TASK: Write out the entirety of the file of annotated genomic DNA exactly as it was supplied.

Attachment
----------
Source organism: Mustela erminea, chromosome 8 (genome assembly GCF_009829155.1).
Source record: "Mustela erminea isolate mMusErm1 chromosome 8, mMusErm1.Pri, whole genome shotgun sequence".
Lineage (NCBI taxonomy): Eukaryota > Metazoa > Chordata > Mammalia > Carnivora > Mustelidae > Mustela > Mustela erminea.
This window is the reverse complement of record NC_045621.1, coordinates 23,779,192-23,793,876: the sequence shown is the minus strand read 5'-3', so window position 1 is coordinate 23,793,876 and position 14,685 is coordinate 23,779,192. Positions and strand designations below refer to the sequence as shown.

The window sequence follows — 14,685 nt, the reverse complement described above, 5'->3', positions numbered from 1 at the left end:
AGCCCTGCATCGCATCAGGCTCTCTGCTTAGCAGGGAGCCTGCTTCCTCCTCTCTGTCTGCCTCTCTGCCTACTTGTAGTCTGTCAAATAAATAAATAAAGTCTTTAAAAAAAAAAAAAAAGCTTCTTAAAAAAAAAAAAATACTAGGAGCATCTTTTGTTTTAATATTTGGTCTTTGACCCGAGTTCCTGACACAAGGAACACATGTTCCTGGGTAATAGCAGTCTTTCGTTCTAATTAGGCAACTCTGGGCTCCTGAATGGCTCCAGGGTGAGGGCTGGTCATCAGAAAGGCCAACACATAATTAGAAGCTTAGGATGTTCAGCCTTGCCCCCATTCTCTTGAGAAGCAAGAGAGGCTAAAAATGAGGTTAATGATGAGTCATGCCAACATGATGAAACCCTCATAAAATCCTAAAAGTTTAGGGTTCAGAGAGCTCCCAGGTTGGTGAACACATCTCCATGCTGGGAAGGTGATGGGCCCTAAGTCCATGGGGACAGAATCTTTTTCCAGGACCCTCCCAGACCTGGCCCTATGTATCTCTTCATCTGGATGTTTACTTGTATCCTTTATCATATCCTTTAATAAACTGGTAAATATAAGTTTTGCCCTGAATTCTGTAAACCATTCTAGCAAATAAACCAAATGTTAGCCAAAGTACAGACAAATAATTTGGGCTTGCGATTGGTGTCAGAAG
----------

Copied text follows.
Source organism: Mustela erminea, chromosome 8 (genome assembly GCF_009829155.1).
Source record: "Mustela erminea isolate mMusErm1 chromosome 8, mMusErm1.Pri, whole genome shotgun sequence".
Lineage (NCBI taxonomy): Eukaryota > Metazoa > Chordata > Mammalia > Carnivora > Mustelidae > Mustela > Mustela erminea.
This window is the reverse complement of record NC_045621.1, coordinates 23,779,192-23,793,876: the sequence shown is the minus strand read 5'-3', so window position 1 is coordinate 23,793,876 and position 14,685 is coordinate 23,779,192. Positions and strand designations below refer to the sequence as shown.

The window sequence follows — 14,685 nt, the reverse complement described above, 5'->3', positions numbered from 1 at the left end:
AGCCCTGCATCGCATCAGGCTCTCTGCTTAGCAGGGAGCCTGCTTCCTCCTCTCTGTCTGCCTCTCTGCCTACTTGTAGTCTGTCAAATAAATAAATAAAGTCTTTAAAAAAAAAAAAAAAGCTTCTTAAAAAAAAAAAAATACTAGGAGCATCTTTTGTTTTAATATTTGGTCTTTGACCCGAGTTCCTGACACAAGGAACACATGTTCCTGGGTAATAGCAGTCTTTCGTTCTAATTAGGCAACTCTGGGCTCCTGAATGGCTCCAGGGTGAGGGCTGGTCATCAGAAAGGCCAACACATAATTAGAAGCTTAGGATGTTCAGCCTTGCCCCCATTCTCTTGAGAAGCAAGAGAGGCTAAAAATGAGGTTAATGATGAGTCATGCCAACATGATGAAACCCTCATAAAATCCTAAAAGTTTAGGGTTCAGAGAGCTCCCAGGTTGGTGAACACATCTCCATGCTGGGAAGGTGATGGGCCCTAAGTCCATGGGGACAGAATCTTTTTCCAGGACCCTCCCAGACCTGGCCCTATGTATCTCTTCATCTGGATGTTTACTTGTATCCTTTATCATATCCTTTAATAAACTGGTAAATATAAGTTTTGCCCTGAATTCTGTAAACCATTCTAGCAAATAAACCAAATGTTAGCCAAAGTACAGACAAATAATTTGGGCTTGCGATTGGTGTCAGAAG